Fortune: 4 ways to prepare your career to recover from coronavirusby Community Admin in In The News | Last Edited: 25th April 2020
With layoffs in the U.S. climbing to levels not seen since the big recession more than a decade ago, unemployment in the stratosphere, and more uncertainty ahead, no one’s career is safe from the effects of the COVID-19 pandemic. Even if you’re still working in the same job as before the virus struck, that might change. As of the first nine days of April, more than a third (35%) of employers were considering furloughs within the next 60 days, according to a Mercer survey of more than 400 companies, while about one-fourth were planning layoffs.
The same study says that 48% of employers now have hiring freezes in place. Dept. of Glass Half Full: That means, of course, that a little over half are still trying to fill job openings. And, although no one can predict when the economy as a whole will bounce back, everyone can agree that it’s going to happen.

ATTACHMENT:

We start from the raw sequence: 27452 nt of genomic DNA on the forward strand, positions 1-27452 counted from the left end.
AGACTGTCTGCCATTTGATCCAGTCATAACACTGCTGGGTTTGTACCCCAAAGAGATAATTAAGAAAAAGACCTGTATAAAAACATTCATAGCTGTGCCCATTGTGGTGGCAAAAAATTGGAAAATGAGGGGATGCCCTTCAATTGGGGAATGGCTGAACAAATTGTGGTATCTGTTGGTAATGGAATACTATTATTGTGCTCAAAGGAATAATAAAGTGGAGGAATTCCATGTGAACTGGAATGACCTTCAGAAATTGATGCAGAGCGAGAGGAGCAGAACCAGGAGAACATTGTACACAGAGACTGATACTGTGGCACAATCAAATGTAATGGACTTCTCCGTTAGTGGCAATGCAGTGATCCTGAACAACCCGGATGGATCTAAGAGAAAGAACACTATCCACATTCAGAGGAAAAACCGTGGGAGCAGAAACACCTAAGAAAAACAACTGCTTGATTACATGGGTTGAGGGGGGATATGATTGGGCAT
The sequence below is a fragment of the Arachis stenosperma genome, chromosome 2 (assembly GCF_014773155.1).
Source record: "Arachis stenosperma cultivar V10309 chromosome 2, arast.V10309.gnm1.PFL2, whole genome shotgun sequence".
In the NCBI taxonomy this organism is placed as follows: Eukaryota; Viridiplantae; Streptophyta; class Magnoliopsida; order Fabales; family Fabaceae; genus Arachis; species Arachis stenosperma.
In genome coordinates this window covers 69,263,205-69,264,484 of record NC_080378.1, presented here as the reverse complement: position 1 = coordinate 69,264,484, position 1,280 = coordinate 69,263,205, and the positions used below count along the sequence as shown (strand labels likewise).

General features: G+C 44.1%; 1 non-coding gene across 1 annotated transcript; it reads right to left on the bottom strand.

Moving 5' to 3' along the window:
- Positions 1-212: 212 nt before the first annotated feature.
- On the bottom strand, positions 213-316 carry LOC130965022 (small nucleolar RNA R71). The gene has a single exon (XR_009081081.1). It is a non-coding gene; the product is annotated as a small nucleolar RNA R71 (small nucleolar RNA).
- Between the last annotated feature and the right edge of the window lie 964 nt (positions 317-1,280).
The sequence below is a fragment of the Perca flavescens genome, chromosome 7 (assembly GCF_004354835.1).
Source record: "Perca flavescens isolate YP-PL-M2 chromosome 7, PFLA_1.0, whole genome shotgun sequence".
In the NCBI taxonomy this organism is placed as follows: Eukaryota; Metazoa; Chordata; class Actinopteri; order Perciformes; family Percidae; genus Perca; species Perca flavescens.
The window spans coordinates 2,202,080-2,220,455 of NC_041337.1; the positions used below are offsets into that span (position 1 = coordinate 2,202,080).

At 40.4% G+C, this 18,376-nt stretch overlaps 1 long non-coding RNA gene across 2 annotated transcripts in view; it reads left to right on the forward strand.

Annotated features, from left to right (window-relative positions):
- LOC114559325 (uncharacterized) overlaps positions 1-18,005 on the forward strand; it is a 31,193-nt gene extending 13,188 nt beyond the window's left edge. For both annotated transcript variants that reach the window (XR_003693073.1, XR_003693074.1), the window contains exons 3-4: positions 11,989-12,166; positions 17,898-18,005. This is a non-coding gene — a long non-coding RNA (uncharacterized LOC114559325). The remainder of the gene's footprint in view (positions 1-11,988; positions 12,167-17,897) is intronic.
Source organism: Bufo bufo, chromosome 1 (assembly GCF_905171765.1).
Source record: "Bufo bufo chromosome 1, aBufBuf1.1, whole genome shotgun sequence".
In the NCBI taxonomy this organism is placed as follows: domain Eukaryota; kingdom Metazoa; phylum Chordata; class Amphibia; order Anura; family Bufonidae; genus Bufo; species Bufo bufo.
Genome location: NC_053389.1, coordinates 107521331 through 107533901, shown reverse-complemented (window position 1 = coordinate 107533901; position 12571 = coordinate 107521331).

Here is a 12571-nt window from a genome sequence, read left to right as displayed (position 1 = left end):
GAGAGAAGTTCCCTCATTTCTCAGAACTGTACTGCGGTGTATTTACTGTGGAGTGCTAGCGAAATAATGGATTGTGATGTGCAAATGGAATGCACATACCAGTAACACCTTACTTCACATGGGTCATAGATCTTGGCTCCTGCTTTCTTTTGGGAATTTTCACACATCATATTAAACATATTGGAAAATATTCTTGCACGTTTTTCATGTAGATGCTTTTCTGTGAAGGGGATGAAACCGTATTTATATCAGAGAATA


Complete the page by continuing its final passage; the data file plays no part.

When it does, will you be ready? Here are four ways to prepare now for the recovery that’s (eventually) coming:
2. Get in touch with recruiters and former employers
Right now is a good time to contact recruiters in your field because, pandemic or no, they need to “keep building their ‘pipeline’ of potential candidates,” says Allison McLean at Springboard, a former recruiter herself. “Make sure they know who you are, with a clear, concise idea of what you’d like to find in your next opportunity.”
That next gig might well turn out to be at a company where you worked in the past. “As an economic rebound starts up, organizations will need people who can be productive quickly,” says James Sinclair. That means alumni, who already know the ropes, often have an edge.
Sinclair is CEO of a firm called EnterpriseAlumni. As the name suggests, EA creates and manages alumni networks for employers like Google, Procter & Gamble and Nestle. One of his biggest clients is already preparing for a recovery by contacting former employees, including recent retirees, and asking if they’d consider returning. “If you’ve ever worked for a company that you loved,” Sinclair says, “they may want you back.” It’s worth asking.